17. Information gathering, storage, and dissemination • Key issue in businesses that rely on computer technology • How does a company gather information on market conditions, suppliers, customers, competitors? • How does it store this information (In file cabinets behind locked doors?) • How does it transfer this information, to whom, and on what occasions? • Toysmart guaranteed that it would not transfer customer financial information to third parties. This promise aided it in collecting this information. They promised secure (say encrypted) methods for storing this information • 6. How is information collected, stored, and disseminated in the STS?

  18. STS and Problem Specification • Having a good STS description, highlighting its key values, and locating these values in components of the STS provide set the stage for problem specification • Identifying value conflicts, potential or latent harms, and negative trajectories in STS document and validate problem specification • In many cases, specifying the problem in reference to the STS also outlines potential solutions • A security vulnerability can be addressed by holistically adjusting elements of the STS; strengthening physical barriers, securing data, refining procedures and lobbying for new laws could represent adjustments to strengthen the security of a STS

  19. Classify the problem: • Disagreement on Facts • Did the supervisor sexually harass the employee? (What happened—there are two different versions) • Disagreement on Concepts • Has the supervisor created a hostile environment? (Meaning of hostile environment?) • Conflicts • Conflict between moral values (Toysmart either honors property claims of creditors or privacy rights of customers) • Conflicts between moral and non-moral values (In order to get the chips to clients on time, LaRue has told the quality control team to skip environmental tests and falsify results) • A key value becomes vulnerable • Online activity has magnified the potential harms of cyberslander against companies like Biomatrix • Immediate, Midterm, or Remote Harms • Is it the case that Therac-25 patients are receiving radiation overdoses?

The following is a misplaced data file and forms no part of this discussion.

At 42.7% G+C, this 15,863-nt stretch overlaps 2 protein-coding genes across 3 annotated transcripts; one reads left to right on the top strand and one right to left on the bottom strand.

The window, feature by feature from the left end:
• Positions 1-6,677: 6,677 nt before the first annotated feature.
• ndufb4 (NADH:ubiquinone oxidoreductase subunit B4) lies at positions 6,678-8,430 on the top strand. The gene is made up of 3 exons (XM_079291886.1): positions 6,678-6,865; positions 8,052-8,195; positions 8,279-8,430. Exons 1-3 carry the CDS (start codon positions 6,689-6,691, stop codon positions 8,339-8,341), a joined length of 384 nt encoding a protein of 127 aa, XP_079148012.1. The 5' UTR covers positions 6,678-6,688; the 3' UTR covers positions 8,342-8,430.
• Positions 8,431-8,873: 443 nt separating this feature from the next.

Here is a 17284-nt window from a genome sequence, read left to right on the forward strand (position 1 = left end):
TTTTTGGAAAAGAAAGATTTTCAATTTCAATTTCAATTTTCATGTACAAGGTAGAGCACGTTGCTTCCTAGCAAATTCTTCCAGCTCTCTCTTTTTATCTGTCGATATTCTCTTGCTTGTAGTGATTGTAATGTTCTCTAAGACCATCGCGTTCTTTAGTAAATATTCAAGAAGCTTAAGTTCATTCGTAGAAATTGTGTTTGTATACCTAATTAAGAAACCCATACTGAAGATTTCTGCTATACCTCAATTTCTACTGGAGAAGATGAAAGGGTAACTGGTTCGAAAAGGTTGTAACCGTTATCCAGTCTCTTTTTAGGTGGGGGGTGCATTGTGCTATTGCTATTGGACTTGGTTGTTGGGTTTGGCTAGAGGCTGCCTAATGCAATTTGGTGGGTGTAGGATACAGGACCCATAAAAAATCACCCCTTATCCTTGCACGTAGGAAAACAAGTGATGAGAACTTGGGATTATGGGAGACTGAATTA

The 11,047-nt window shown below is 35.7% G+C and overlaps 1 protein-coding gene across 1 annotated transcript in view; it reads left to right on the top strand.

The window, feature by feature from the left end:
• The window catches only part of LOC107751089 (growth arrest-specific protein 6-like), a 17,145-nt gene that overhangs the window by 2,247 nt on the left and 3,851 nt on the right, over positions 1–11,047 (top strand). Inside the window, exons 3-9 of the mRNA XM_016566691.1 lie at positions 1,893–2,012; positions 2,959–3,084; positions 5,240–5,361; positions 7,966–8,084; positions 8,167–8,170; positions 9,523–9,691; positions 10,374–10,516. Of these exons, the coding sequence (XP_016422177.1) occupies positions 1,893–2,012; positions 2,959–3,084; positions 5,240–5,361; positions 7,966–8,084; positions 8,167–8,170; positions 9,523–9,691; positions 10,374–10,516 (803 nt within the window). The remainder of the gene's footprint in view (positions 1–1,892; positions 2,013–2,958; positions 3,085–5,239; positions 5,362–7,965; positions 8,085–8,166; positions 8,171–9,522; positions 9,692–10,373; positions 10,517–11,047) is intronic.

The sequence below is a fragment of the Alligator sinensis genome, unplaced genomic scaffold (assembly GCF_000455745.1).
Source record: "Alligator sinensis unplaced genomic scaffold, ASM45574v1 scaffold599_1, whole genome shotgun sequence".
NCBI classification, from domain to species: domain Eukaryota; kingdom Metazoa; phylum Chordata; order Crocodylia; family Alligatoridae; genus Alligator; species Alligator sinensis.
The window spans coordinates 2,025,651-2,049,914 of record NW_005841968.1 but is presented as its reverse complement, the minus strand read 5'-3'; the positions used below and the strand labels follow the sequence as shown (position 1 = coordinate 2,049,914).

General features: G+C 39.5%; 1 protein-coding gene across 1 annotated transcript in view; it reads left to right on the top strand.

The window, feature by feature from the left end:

20. Table summarizing problem classification (With Generic Solutions)

  21. Problem Solving Solution Generation

  22. Solution Generation • Don’t fall into the dilemma trap • Assumption that all ethical problems in business offer only two solution forms: do the right thing financially or do the right thing ethically • Brainstorm • Do exercises to unlock creative thought • Start with an individual list • Share your list with others while suspending criticism • Once you have a preliminary list (set a quota) refine it • Eliminate solutions that are impractical • Combine solutions (one is part of another; one is plan A, the other plan B) • Test solutions globally and quickly to trim them down to a manageable list

  23. Use more than one frame when generating solutions • How would an engineer specify the problem? • How would a lawyer specify the problem? • How would a manager characterize the problem? • How would a politician specify the problem? • How would a financial expert or economist specify the problem? • Try to integrate these different framings.

  24. Refined Solution List

  25. Generic Solutions (For every occasion) • Gather more information • NoloContendere • Be diplomatic. Negotiate with the different parties. Look for a “win-win” solution • Oppose. Stand up to authority. Organize opposition. Document and publicize the wrong • Exit (Get a transfer. Look for another job. Live to fight another time) • Organize these as plans A, B, C, etc. (Try one, then the other if the first doesn’t work.)